30th September 2020

By Katherine Everest

Blake Baxter is a Wiradjuri man who grew up in the small town of Billimari in NSW, and attended high school in Forbes, NSW. After completing high school, Blake studied and learnt Wiradjuri language, and has worked as a dancer and performer, educating others on Aboriginal culture across a variety of schools in NSW, and at the Waradah Australian Centre in Katoomba. 

Waradah Australian Centre’s Cultural Performance works through a chronological timeline of Australia’s history, starting with a depiction of Indigenous Australian culture, and working its way through historical events such as the arrival of Captain Cook, and the Gold Rush. 

Reflecting on the timeline of events in these performances, Blake said, “As an Indigenous man watching that, it’s in black and white. The culture shift, and the culture change has just done a 360.”

He feels the cultural shift has meant Indigenous Australians’ history and culture is excluded from community dialogue, and “not even had a conversation about”. For Blake, this includes within local governments across Central West NSW, who he feels do not adequately represent, or take into account the voice of Aboriginal Peoples.

“They just say they do. They don’t. They don’t talk to the people in the community. They just say they represent them.”

“So then as a people, if you’re not being heard, then it leads to a lot of lateral violence. So, with lateral violence comes your drug addictions, and if you’re the minority and you have a drug addiction, you’re two massive steps behind.”

Blake has future aspirations of hosting joint corroborees between Aboriginal, and non-Indigenous community members. Whilst recognising he is still learning Wiradjuri culture, in the future he intends on opening up dialogue with Forbes Shire Council to discuss issues important to him as a Wiradjuri man, including greater representation of Aboriginal Peoples living within the council region. 

“In respect to Indigenous Australians, it’s what we are saying, which is respect the land, and the water.”

Image: Blake Baxter Performing in Waradah Australian Centre’s Cultural Performance. Courtesy of https://frenchletters.wordpress.com

In the latest statistics released by the NSW State Government Office for Local Government in 2017, the number of elected councillors who identified as Aboriginal or Torres Strait Islander decreased from 27 councillors in 2012 to 24 councillors in 2017, despite an increase in Aboriginal and Torres Strait Islander candidate numbers from 103 to 110 in the same timeframe. In 2012, only 16% of NSW councils had elected representatives who identified as Aboriginal or Torres Strait Islander. And in both 2012 and 2017 there were no mayors who identified as Aboriginal or Torres Strait Islander.

“Some groups are currently under-represented and we need to do more to ensure councils reflect the diversity of their communities. Clearly, some voices are not being heard,” quoted the NSW Government in their ‘Stand for Your Community Candidate Guide’.

This trend of underrepresentation is evident within local government councils across Central West NSW; situated predominately on Wiradjuri Country, as well as Dharug, Gundungurra, and Ngunawal Country.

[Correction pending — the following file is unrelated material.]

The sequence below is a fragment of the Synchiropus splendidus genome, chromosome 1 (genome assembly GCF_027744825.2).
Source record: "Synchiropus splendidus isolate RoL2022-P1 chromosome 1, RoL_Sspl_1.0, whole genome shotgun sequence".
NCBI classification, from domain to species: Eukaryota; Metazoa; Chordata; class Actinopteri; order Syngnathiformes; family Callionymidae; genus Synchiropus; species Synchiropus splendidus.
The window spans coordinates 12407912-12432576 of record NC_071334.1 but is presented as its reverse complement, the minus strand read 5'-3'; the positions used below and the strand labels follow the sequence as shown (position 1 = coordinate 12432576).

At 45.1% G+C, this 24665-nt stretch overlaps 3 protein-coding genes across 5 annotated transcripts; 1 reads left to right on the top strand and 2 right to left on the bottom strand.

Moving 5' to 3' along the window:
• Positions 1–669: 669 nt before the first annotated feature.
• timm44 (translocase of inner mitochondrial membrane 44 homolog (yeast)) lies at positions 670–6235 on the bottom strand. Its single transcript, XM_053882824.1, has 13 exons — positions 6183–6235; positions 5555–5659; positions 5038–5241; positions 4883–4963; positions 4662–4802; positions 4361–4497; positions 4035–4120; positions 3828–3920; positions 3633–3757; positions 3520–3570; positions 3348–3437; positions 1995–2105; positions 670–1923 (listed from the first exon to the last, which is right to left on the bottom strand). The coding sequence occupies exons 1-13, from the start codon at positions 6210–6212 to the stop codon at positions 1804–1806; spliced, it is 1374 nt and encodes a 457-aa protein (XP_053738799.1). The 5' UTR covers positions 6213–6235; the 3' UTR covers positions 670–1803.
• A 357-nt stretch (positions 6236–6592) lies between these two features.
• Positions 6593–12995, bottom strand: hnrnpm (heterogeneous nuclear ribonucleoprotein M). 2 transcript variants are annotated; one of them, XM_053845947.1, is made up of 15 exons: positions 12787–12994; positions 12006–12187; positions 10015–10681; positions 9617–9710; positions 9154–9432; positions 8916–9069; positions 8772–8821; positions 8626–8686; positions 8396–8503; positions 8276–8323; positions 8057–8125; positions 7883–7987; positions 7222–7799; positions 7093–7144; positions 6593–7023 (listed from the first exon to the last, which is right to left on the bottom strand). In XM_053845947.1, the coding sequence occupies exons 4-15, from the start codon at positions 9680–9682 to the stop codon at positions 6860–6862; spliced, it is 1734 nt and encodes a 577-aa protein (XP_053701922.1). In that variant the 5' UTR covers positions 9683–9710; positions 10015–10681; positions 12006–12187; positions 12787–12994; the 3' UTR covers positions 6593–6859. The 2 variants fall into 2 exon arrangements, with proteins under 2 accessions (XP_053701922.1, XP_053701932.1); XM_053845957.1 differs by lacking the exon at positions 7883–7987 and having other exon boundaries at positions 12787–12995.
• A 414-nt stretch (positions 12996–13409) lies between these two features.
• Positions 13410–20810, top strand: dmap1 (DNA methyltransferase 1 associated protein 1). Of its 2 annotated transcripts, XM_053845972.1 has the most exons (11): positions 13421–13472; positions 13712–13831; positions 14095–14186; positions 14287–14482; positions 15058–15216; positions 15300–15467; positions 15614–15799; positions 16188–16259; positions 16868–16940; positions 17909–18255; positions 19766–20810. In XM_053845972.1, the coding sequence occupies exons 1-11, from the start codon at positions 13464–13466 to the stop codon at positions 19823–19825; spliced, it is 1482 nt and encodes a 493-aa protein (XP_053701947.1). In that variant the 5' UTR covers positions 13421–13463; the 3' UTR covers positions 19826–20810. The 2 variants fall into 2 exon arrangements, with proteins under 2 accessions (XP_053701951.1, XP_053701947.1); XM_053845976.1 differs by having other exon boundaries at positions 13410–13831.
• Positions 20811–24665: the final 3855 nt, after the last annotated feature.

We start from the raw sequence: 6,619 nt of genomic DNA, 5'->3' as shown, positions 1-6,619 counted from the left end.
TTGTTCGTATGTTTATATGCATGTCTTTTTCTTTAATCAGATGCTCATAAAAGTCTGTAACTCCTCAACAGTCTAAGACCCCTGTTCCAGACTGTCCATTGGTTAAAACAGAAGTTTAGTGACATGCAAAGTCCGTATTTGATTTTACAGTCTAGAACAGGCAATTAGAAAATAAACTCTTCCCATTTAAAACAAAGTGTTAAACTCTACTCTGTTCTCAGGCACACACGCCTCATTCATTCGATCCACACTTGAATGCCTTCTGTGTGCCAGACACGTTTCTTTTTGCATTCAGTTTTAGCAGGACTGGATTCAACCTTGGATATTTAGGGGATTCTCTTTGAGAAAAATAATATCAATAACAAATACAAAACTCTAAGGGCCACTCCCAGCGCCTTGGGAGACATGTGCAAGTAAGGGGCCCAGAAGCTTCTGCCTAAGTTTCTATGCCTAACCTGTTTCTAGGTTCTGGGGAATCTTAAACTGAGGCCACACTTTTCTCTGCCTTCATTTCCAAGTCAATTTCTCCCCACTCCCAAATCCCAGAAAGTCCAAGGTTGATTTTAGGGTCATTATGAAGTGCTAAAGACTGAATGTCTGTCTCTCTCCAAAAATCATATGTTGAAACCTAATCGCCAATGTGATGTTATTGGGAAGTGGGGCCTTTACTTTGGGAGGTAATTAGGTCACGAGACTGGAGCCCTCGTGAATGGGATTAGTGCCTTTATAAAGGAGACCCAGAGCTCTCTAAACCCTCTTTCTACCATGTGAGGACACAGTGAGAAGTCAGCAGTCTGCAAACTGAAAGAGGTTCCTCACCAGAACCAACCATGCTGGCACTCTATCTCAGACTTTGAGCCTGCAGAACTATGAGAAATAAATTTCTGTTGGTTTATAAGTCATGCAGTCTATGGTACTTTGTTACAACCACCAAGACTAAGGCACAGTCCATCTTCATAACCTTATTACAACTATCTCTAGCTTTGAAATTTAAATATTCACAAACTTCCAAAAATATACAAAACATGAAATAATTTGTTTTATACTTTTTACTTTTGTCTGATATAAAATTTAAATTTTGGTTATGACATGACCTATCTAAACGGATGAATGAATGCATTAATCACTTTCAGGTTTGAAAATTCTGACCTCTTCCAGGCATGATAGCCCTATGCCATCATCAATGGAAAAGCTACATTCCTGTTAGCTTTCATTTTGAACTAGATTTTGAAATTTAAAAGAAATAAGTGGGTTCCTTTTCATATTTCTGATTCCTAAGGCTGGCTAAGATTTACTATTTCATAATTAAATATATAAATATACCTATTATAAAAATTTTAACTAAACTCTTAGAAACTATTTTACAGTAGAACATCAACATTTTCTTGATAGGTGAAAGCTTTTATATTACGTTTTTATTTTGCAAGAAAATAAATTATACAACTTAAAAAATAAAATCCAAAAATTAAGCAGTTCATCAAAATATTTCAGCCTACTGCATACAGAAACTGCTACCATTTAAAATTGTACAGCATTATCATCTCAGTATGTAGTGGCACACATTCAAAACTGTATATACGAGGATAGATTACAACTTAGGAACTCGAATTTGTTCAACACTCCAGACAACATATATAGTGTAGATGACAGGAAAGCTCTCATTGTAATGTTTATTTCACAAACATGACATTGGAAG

Bathurst Regional Council, Blayney Shire Council, Cabonne Shire Council, Forbes Shire Council, and Orange City Council each have no councillors who identify as Aboriginal or Torres Strait Islander. Mid-Western Regional Council is unaware as to whether they have any councillors who identify as Aboriginal or Torres Strait Islander. Lachlan Shire Council, and Lithgow City Council each have one councillor who identify as Aboriginal or Torres Strait Islander, while Parkes Shire Council has two. Oberon Council, and Weddin Shire Council each declined to comment on the issue. 

Image: Central West NSW and Wiradjuri Country. Courtesy of Katherine Everest.
Image: Local government areas situated within Central West NSW, and populations of Aboriginal and Torres Strait Islander Peoples in each council area as taken from the 2016 Census. Courtesy of Katherine Everest

According to the NSW Government, local councils state-wide, spend close to $10 billion per year on services, facilities and employment for their local communities. If Aboriginal and Torres Strait Islander Peoples’ voice is underrepresented in local councils across NSW, this could mean specific services, facilities, and employment programs catering to the specific needs of their communities are not being facilitated.

This is particularly important when taking into account Aboriginal and Torres Strait Islanders Peoples’ wishes to bring about equitable development for their Peoples, be self-determinate, overcome racism, and actively involve Australian political, business, and community structures in the path to reconciliation. And furthermore, taking into account the role historical political power imbalances have had on their ability to do so after having their land, culture and voice stripped from them post-colonial settlement in Australia. 

Of course, the availability for Aboriginal and Torres Strait Islander Peoples to apply to be on local government councils is there, however statistics suggest there are significant barriers preventing this from happening.